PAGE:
Human amniotic fluid stem cells (hAFSCs) have been isolated from the “water” that surrounds the baby when it is born. Amniotic fluid is the material is lost when a pregnant woman’s “water breaks.” If the amniotic fluid is retrieved before it ruptures, a specific stem cell population can be isolated from it, and these stem cells grow very well in culture, and can differentiate into a multiple of adult cell types.
When it comes to the heart, hAFSCs have a bit of a mixed record. One publication from Anthony Atala’s laboratory showed that implantation of hAFSCs into the heart of a laboratory animal after a heart attacked was followed by the formation of bony nodules in the heart tissue (see Chiavegato et al., J Mol Cell Cardiol. 42 (2007) 746-759). However, a follow-up publication, showed that the conditions used in the previous experiments caused the formation of bony nodules in the heart regardless of whether or not hAFSCs were implanted into the heart (Delo DM et al., Cardiovasc Pathol 2011 20(2):e69-78). Other papers showed that implanted cAFSCs could protect the heart from further deterioration (Bollini S et al., Stem Cells Dev. 2011 20(11):1985-94). However, a perennial problem is the poor retention of the cells in the heart after injection. Therefore, one group tried implanting hAFSCs into cellular goo (extracellular matrix). This caused the hAFSCs to stay put in the heart and differentiate into heart muscle cells and blood vessels (Lee WY et al., Biomaterials. 2011 32(24):5558-6).
On the heals of this success comes a paper from Taiwanese researchers who have embedded hAFSCs into polylactic-co-glycolic acid (PLGA) beads and implanted these into the heart of a laboratory animal after a heart attack. These beads are made of material that is completely biogradable, but the hAFSCs survive and grow well in them. Also, once they are implanted into the heart, the beads are large enough to prevent them from being displaced. Once the beads disintegrate inside the heart tissue, the cells are already so deeply implanted into the heart tissue, that they do not become washed out by circulating blood and other fluids.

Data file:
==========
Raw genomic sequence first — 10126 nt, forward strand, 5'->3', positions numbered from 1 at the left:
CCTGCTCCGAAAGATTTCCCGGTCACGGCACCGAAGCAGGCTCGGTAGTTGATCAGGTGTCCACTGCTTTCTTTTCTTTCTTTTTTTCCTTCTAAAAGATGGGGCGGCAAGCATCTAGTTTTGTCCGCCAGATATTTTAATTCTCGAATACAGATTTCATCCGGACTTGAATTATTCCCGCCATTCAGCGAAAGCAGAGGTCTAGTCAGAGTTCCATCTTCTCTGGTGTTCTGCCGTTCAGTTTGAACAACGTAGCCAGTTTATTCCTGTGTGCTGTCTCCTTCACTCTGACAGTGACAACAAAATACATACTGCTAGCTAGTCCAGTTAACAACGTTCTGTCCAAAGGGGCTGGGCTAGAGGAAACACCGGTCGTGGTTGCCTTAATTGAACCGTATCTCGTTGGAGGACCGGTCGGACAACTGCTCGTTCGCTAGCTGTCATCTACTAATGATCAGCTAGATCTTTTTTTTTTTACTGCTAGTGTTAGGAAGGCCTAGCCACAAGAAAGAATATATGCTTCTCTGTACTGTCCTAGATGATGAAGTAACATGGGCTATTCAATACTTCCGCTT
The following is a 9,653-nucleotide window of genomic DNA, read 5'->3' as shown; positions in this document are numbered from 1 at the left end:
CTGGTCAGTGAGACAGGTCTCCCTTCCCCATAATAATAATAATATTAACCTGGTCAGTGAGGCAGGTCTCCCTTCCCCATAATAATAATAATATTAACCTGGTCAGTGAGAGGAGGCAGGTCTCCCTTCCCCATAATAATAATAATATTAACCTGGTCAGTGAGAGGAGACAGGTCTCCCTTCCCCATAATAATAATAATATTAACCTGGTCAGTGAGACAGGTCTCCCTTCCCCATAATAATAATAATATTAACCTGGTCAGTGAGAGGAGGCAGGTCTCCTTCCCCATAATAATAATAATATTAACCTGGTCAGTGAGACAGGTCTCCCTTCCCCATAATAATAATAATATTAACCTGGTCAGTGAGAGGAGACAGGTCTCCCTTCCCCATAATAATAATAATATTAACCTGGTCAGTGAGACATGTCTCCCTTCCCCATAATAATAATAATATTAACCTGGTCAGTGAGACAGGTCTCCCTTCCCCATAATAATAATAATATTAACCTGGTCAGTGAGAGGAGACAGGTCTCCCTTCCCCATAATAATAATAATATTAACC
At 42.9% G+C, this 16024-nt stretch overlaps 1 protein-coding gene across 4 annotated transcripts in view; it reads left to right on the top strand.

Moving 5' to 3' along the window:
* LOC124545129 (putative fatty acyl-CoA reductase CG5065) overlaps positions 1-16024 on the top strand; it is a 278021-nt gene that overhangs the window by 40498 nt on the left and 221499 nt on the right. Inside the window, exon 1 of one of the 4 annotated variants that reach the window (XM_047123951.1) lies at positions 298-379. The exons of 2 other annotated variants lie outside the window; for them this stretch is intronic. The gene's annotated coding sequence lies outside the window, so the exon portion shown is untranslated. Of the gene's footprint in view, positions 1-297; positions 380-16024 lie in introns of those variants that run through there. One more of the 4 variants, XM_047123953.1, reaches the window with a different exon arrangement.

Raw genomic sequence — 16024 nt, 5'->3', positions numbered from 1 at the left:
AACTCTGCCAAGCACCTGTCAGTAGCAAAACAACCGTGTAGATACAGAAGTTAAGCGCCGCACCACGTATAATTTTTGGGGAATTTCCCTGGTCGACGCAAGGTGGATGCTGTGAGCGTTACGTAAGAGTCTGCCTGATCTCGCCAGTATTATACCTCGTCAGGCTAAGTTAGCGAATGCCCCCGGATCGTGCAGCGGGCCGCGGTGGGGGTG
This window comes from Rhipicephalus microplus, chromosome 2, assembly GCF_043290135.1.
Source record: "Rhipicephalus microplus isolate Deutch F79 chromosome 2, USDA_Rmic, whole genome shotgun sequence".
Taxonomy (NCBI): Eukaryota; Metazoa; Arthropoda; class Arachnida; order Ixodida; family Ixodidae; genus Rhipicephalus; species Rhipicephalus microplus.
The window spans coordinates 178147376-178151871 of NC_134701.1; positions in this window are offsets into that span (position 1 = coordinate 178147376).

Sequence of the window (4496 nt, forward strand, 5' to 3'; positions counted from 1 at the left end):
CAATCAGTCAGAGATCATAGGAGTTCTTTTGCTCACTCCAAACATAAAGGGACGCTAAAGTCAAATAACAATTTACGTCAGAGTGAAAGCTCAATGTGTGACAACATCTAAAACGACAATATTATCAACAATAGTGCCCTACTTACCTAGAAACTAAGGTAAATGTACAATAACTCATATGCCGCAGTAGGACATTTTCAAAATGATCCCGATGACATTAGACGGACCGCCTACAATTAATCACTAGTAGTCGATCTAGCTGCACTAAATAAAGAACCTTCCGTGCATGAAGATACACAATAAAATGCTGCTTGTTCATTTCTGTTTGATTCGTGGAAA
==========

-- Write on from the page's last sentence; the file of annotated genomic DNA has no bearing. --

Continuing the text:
The implanted hAFSCs differentiated into heart muscle cells and blood vessels. The blood vessels density in these hearts of the hAFSC implanted animals twice that of the control animals in the area of the infarct and almost three times that of the control outside the area of the infarct. The scar shrunk in the hAFSC-implanted hearts by ~30%, and the structure of the hAFSC-implanted hearts was much more robust and thick relative to the controls. Finally, the contraction of the heart muscle was (4 weeks after treatment) twice as strong in the hAFSC-treated hearts compared to the control. Ejection faction was not measured, and that is a deficiency in this paper, but all the cardiac parameters that were measured were vastly improved in the hAFSC-treated hearts relative to the untreated controls.
This paper shows that the porous PLGA beads are not toxic, deliver cells to the chosen target, and quickly disintegrate without affecting the target tissue, in this case the heart. Clearly hAFSCs have a part to play in the future of regenerative medicine.